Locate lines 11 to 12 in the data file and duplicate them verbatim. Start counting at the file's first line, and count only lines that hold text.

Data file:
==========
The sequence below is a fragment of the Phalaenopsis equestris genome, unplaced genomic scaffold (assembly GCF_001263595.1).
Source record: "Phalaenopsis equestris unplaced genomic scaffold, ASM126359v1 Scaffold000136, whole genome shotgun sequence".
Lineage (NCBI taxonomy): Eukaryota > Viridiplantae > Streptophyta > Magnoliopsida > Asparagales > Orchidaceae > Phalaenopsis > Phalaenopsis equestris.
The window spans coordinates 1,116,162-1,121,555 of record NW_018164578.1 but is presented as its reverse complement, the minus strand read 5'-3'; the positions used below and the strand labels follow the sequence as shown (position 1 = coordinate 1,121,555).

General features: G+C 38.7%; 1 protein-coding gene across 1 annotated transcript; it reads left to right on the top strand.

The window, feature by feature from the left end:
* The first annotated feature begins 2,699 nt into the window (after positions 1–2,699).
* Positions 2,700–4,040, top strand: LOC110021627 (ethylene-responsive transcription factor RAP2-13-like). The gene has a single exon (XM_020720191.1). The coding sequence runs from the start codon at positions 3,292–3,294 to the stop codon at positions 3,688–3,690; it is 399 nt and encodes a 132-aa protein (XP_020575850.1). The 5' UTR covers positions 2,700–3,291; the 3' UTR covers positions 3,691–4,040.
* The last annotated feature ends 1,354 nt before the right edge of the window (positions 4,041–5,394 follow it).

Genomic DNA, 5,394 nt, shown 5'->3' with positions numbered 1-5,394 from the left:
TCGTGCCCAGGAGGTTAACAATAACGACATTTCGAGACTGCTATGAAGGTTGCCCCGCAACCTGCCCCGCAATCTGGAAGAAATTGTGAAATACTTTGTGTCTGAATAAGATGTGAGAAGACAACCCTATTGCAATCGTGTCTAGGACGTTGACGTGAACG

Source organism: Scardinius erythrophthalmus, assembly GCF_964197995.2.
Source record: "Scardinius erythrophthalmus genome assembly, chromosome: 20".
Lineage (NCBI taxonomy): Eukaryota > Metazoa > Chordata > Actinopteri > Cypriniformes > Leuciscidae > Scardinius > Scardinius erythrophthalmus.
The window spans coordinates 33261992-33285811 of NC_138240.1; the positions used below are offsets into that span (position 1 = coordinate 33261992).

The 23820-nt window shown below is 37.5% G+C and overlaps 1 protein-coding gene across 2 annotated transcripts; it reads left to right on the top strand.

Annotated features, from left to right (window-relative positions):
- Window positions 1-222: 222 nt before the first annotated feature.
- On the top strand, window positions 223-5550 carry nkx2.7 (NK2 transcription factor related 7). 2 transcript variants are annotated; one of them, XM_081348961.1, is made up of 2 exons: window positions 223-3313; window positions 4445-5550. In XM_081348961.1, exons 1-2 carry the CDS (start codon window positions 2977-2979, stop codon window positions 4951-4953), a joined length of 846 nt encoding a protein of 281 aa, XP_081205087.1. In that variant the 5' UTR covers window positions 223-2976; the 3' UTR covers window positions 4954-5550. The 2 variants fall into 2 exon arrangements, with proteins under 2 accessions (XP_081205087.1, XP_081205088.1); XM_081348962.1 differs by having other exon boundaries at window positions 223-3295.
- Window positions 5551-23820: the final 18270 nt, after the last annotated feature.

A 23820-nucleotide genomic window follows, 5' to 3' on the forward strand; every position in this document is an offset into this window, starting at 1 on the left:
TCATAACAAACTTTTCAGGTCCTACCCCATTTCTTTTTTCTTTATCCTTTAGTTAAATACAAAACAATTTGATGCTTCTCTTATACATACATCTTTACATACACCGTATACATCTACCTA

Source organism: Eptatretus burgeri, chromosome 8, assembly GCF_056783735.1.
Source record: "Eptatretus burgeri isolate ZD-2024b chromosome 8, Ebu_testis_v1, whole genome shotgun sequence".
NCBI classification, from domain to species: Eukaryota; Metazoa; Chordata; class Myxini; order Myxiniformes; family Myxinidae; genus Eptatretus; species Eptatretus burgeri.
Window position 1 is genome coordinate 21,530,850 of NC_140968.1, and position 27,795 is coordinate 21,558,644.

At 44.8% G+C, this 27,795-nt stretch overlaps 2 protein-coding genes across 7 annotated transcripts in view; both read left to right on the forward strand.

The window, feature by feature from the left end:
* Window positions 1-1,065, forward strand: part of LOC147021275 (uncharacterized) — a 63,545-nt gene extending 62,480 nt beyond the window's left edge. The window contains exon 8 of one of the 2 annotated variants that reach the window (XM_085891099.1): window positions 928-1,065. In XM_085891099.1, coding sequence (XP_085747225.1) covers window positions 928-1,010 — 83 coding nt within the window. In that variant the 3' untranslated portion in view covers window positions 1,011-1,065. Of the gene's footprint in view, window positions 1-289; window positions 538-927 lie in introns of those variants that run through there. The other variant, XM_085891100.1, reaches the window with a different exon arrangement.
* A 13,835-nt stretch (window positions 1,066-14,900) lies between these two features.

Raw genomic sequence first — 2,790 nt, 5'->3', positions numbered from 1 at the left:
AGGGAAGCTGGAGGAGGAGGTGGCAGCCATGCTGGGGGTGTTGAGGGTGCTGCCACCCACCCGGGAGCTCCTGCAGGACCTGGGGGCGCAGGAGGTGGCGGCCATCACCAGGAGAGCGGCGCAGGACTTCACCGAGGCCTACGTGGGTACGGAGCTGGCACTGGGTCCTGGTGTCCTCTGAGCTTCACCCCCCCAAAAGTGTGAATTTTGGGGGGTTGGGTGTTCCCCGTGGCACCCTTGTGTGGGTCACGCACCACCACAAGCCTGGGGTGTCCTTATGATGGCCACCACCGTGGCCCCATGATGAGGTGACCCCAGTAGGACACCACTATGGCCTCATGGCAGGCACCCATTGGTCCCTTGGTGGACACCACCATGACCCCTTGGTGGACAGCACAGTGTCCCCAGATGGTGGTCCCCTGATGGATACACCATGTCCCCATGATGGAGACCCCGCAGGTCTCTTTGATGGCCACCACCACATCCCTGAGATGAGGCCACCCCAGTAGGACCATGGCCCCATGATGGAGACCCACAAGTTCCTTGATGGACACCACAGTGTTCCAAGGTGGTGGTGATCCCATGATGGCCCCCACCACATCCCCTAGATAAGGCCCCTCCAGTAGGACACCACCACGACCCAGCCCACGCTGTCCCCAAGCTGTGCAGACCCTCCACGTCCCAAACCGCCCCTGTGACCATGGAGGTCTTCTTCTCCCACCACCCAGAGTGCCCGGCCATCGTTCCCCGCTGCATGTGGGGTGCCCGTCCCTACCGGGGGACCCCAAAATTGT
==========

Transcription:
TCGTGCCCAGGAGGTTAACAATAACGACATTTCGAGACTGCTATGAAGGTTGCCCCGCAACCTGCCCCGCAATCTGGAAGAAATTGTGAAATACTTTGTGTCTGAATAAGATGTGAGAAGACAACCCTATTGCAATCGTGTCTAGGACGTTGACGTGAACG

Source organism: Scardinius erythrophthalmus, assembly GCF_964197995.2.